FIG. 15 is a cut-away side elevational view of yet another power head including a speed control and a permanent magnet that is drivingly rotated within a plane, which is generally transverse to the plane of an internal air core receiver coil disposed within a patient's body.
With reference to FIG. 1, a block diagram shown therein illustrates a typical application of the present invention. In this application, an external power head 20 includes a local (or remote) motor drive 22 that is energized from a power supply/control 24. While the motor is preferably electrical, it is also contemplated that a pneumatic or hydraulic motor can alternatively be used as the prime mover. A pressurized pneumatic or hydraulic fluid supply and control 24' is shown for use in controlling such a motor. By using a fluid drive motor, electrical current to and in the device is eliminated, which may be desirable in certain applications. However, an electrically powered motor is typically lower in cost and generally preferable. To provide electrical current to operate an electrical motor, power supply/control 24 preferably comprises a DC battery supply; alternatively the power supply can be energized by connection to an AC line source (not separately shown). If a DC battery supply is used, the batteries may be of the rechargeable type, e.g., nickel-cadmium, or nickel-hydride.
Local (or remote) motor drive 22 comprises a prime mover that supplies a mechanical driving force to actuate a varying magnetic field generator 26. If the mechanical driving force is provided locally, the motor drive is coupled to the varying magnetic field generator through a drive shaft 36. Conversely, if the drive is disposed at a remote point, separate from the varying magnetic field generator, the mechanical drive force can be provided through a flexible cable (not separately shown) that extends between the remote motor drive and varying magnetic field generator 26. The movement provided by the motor causes a variation in the magnetic field produced by magnetic field generator that changes the magnetic flux through a path outside of external power head 20.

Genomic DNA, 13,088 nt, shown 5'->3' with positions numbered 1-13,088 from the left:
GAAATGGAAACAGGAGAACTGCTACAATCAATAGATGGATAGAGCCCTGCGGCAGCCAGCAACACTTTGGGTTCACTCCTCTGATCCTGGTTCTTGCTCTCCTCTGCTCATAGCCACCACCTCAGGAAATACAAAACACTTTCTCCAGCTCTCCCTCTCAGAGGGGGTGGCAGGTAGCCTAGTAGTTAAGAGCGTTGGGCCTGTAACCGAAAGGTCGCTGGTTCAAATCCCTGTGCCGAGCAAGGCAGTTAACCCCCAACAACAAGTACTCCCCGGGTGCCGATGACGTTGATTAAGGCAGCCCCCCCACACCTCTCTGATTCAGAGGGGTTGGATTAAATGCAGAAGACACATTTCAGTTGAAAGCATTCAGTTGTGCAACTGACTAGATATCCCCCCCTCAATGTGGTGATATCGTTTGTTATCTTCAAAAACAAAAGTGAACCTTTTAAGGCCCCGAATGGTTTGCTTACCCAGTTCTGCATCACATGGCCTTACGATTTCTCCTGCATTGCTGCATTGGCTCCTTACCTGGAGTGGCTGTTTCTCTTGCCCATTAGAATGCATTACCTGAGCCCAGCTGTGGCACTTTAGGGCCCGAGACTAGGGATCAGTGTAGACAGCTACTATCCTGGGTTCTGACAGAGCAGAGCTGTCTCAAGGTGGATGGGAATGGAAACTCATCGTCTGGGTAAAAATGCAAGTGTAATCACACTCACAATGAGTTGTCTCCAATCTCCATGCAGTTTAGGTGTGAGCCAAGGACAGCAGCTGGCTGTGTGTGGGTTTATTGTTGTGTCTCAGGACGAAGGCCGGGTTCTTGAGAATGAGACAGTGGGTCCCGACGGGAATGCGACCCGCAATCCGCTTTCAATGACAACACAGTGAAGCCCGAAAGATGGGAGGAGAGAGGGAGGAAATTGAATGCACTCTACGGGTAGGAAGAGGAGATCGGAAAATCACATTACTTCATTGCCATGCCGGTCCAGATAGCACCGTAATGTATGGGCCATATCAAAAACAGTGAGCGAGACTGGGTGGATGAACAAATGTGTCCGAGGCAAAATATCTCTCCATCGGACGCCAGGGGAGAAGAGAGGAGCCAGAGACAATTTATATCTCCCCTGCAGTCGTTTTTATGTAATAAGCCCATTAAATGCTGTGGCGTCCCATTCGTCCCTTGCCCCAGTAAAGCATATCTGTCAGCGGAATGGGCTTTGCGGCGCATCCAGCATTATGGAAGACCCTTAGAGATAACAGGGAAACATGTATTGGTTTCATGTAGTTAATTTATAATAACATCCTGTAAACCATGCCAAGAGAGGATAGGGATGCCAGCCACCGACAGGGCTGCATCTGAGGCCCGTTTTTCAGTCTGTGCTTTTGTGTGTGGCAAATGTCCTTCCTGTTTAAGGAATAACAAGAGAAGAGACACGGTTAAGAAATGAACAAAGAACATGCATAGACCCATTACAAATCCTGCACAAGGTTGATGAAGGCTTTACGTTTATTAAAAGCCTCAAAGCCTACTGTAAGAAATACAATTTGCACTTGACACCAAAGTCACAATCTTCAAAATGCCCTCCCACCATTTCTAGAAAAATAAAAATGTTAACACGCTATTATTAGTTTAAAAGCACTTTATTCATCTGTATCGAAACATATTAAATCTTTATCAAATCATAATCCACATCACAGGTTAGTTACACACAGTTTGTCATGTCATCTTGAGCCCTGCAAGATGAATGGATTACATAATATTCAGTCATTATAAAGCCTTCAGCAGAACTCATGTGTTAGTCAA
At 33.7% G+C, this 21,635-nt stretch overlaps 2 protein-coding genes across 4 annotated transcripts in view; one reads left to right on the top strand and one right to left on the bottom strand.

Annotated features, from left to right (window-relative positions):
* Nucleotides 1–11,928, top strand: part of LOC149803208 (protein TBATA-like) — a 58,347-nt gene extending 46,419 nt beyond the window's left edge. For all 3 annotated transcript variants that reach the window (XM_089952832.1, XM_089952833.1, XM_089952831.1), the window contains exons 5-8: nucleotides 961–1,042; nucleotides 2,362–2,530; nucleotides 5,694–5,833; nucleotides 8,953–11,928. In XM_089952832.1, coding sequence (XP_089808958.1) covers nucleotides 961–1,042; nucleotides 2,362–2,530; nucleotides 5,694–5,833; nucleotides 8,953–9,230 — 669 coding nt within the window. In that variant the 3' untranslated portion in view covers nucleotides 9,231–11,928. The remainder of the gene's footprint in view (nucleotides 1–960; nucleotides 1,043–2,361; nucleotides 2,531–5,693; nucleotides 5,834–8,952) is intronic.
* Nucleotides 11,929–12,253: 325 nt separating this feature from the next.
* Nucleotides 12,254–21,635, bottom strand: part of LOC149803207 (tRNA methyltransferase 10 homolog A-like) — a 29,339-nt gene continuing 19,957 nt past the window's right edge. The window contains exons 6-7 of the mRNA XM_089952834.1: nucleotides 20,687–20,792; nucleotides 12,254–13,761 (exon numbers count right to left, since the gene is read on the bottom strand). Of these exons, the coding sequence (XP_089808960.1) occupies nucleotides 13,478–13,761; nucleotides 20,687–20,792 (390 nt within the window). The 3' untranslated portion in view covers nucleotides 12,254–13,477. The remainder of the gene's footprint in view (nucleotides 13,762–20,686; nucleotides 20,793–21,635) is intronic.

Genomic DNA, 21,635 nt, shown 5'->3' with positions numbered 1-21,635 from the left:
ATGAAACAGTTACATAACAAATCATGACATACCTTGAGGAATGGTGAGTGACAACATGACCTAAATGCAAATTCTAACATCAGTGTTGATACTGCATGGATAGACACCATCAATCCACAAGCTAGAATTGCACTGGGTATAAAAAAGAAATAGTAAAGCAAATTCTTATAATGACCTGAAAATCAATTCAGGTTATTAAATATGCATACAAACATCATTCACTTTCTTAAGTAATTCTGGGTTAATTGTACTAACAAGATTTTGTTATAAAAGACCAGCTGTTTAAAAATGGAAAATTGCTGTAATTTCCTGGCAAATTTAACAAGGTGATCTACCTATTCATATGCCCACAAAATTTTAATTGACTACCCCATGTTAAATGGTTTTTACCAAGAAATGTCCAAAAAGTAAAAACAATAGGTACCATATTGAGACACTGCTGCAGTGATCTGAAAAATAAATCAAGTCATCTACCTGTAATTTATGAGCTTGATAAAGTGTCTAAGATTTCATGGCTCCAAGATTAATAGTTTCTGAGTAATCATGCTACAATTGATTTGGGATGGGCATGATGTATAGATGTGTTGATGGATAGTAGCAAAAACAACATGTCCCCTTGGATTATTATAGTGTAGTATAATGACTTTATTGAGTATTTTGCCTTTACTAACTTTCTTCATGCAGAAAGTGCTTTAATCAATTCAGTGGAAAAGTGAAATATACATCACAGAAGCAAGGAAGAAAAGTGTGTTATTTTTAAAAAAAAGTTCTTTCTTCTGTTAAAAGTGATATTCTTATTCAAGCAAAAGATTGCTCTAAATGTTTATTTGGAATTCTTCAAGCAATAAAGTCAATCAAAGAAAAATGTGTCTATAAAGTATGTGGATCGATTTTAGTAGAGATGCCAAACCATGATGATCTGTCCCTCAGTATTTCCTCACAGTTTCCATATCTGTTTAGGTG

External power head 20 is intended to produce a varying magnetic field that induces a corresponding electrical current to flow in a conductor that is sufficiently close to the external power head to permit magnetic coupling with the conductor to occur. In one preferred application of the external power head, the varying magnetic field it produces passes through a tissue interface 28 and couples with an implanted receiver coil 30 that is positioned inside the body of a patient (not shown), just inside tissue interface 28 and directly opposite varying magnetic field generator 26. Tissue interface 28 may comprise, for example, the dermal layer of the patient's body. The typical separation between varying magnetic field generator 26 and implanted receiver coil 30 may vary from about 0.5 cm to about 2.0 cm.
The receiver coil can be implanted between bony structures such as under the dermal layer, adjacent to a patient's ribs, on the chest. Flanges (not shown) extending from the periphery of the implanted receiver coil can be fastened to the ribs using bone screws designed to affix devices to a bone in which the screws are installed and to resist working out of the bone. However, it should be noted that the implanted receiver coil need not be coupled to any supporting bone structure or even mounted proximate to a bone structure. But, by supporting the receiver coil between or just below the ribs and immediately beneath the dermal layer (or by optionally attaching the implanted receiver coil to any suitable bony structure in the patient's body), the device will be maintained in a desired position for optimal power transfer. Implanted receiver coil 30 is connected to an implanted medical device 34 through a lead 32, which conveys the electrical current induced in the implanted receiver coil by the varying magnetic field; this electrical current energizes the implanted medical device.